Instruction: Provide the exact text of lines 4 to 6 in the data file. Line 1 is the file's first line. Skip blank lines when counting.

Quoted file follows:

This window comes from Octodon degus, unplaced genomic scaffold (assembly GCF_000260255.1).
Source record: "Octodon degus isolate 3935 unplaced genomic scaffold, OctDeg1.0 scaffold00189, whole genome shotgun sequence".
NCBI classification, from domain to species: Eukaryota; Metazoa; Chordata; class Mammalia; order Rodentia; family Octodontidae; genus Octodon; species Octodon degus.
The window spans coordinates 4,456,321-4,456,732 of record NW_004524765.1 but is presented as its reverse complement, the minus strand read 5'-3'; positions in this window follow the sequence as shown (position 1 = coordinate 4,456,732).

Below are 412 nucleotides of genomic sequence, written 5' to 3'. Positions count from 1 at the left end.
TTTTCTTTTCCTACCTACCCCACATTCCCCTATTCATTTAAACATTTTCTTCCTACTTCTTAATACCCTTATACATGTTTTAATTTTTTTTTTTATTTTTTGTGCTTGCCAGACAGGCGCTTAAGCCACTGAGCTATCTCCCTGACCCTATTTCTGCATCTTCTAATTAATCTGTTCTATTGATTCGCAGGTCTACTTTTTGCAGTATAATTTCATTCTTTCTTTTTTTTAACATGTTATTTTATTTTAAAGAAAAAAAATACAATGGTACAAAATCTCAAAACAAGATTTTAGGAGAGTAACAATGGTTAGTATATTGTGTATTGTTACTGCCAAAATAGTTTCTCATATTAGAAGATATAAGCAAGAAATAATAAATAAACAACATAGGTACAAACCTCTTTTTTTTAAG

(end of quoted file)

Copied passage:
The window spans coordinates 4,456,321-4,456,732 of record NW_004524765.1 but is presented as its reverse complement, the minus strand read 5'-3'; positions in this window follow the sequence as shown (position 1 = coordinate 4,456,732).

Below are 412 nucleotides of genomic sequence, written 5' to 3'. Positions count from 1 at the left end.
TTTTCTTTTCCTACCTACCCCACATTCCCCTATTCATTTAAACATTTTCTTCCTACTTCTTAATACCCTTATACATGTTTTAATTTTTTTTTTTATTTTTTGTGCTTGCCAGACAGGCGCTTAAGCCACTGAGCTATCTCCCTGACCCTATTTCTGCATCTTCTAATTAATCTGTTCTATTGATTCGCAGGTCTACTTTTTGCAGTATAATTTCATTCTTTCTTTTTTTTAACATGTTATTTTATTTTAAAGAAAAAAAATACAATGGTACAAAATCTCAAAACAAGATTTTAGGAGAGTAACAATGGTTAGTATATTGTGTATTGTTACTGCCAAAATAGTTTCTCATATTAGAAGATATAAGCAAGAAATAATAAATAAACAACATAGGTACAAACCTCTTTTTTTTAAG